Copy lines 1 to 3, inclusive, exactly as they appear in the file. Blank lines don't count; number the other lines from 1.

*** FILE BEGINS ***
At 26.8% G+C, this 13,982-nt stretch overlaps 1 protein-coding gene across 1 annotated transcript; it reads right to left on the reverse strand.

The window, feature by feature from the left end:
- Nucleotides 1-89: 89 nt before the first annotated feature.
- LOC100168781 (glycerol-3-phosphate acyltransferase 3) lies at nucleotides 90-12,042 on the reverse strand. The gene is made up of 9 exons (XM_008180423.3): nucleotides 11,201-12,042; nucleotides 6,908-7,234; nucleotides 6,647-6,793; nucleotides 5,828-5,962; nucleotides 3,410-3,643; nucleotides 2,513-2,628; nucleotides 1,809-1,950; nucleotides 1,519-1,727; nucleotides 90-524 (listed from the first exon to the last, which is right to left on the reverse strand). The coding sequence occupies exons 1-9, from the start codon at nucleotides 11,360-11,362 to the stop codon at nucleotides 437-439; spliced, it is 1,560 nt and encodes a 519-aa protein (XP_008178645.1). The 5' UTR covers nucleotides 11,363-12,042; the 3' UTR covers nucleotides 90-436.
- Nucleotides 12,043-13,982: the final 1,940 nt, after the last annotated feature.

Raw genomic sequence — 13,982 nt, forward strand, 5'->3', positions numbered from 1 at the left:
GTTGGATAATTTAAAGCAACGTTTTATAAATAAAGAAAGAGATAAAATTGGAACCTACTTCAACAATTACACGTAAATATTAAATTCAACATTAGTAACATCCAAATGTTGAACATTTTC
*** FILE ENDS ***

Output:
At 26.8% G+C, this 13,982-nt stretch overlaps 1 protein-coding gene across 1 annotated transcript; it reads right to left on the reverse strand.

The window, feature by feature from the left end:
- Nucleotides 1-89: 89 nt before the first annotated feature.